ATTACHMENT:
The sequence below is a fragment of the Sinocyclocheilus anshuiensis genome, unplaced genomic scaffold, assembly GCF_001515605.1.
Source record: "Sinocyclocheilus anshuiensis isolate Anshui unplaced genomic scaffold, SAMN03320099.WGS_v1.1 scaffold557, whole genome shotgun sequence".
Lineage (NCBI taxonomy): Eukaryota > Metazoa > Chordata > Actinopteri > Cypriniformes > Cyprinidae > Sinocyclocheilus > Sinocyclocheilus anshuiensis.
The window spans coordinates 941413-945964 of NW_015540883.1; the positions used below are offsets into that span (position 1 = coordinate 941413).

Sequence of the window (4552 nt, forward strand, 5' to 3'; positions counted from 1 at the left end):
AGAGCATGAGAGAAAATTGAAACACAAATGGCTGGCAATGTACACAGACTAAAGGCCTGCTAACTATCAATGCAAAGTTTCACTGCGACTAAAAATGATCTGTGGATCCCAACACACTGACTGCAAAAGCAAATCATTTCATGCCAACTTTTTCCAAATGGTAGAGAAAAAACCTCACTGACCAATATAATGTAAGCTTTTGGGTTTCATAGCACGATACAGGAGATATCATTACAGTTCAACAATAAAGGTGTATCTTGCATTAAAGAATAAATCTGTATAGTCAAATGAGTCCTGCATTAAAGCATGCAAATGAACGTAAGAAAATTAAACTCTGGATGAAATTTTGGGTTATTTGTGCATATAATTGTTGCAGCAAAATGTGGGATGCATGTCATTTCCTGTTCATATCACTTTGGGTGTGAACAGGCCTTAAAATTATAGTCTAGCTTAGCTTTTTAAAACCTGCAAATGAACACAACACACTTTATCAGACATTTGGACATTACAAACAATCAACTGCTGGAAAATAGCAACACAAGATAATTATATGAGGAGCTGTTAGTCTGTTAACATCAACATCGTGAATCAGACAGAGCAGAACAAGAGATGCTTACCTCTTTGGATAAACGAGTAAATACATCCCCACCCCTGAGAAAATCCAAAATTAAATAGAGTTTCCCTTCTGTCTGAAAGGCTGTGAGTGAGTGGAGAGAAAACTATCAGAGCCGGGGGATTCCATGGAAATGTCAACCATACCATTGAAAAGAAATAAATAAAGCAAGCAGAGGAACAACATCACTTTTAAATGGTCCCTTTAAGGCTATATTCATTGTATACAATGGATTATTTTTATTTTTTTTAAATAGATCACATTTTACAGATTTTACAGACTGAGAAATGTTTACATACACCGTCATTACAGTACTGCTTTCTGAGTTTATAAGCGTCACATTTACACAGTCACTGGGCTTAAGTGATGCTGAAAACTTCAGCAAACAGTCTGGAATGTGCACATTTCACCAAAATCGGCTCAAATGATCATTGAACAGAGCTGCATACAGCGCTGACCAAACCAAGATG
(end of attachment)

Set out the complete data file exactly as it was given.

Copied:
The sequence below is a fragment of the Sinocyclocheilus anshuiensis genome, unplaced genomic scaffold, assembly GCF_001515605.1.
Source record: "Sinocyclocheilus anshuiensis isolate Anshui unplaced genomic scaffold, SAMN03320099.WGS_v1.1 scaffold557, whole genome shotgun sequence".
Lineage (NCBI taxonomy): Eukaryota > Metazoa > Chordata > Actinopteri > Cypriniformes > Cyprinidae > Sinocyclocheilus > Sinocyclocheilus anshuiensis.
The window spans coordinates 941413-945964 of NW_015540883.1; the positions used below are offsets into that span (position 1 = coordinate 941413).

Sequence of the window (4552 nt, forward strand, 5' to 3'; positions counted from 1 at the left end):
AGAGCATGAGAGAAAATTGAAACACAAATGGCTGGCAATGTACACAGACTAAAGGCCTGCTAACTATCAATGCAAAGTTTCACTGCGACTAAAAATGATCTGTGGATCCCAACACACTGACTGCAAAAGCAAATCATTTCATGCCAACTTTTTCCAAATGGTAGAGAAAAAACCTCACTGACCAATATAATGTAAGCTTTTGGGTTTCATAGCACGATACAGGAGATATCATTACAGTTCAACAATAAAGGTGTATCTTGCATTAAAGAATAAATCTGTATAGTCAAATGAGTCCTGCATTAAAGCATGCAAATGAACGTAAGAAAATTAAACTCTGGATGAAATTTTGGGTTATTTGTGCATATAATTGTTGCAGCAAAATGTGGGATGCATGTCATTTCCTGTTCATATCACTTTGGGTGTGAACAGGCCTTAAAATTATAGTCTAGCTTAGCTTTTTAAAACCTGCAAATGAACACAACACACTTTATCAGACATTTGGACATTACAAACAATCAACTGCTGGAAAATAGCAACACAAGATAATTATATGAGGAGCTGTTAGTCTGTTAACATCAACATCGTGAATCAGACAGAGCAGAACAAGAGATGCTTACCTCTTTGGATAAACGAGTAAATACATCCCCACCCCTGAGAAAATCCAAAATTAAATAGAGTTTCCCTTCTGTCTGAAAGGCTGTGAGTGAGTGGAGAGAAAACTATCAGAGCCGGGGGATTCCATGGAAATGTCAACCATACCATTGAAAAGAAATAAATAAAGCAAGCAGAGGAACAACATCACTTTTAAATGGTCCCTTTAAGGCTATATTCATTGTATACAATGGATTATTTTTATTTTTTTTAAATAGATCACATTTTACAGATTTTACAGACTGAGAAATGTTTACATACACCGTCATTACAGTACTGCTTTCTGAGTTTATAAGCGTCACATTTACACAGTCACTGGGCTTAAGTGATGCTGAAAACTTCAGCAAACAGTCTGGAATGTGCACATTTCACCAAAATCGGCTCAAATGATCATTGAACAGAGCTGCATACAGCGCTGACCAAACCAAGATG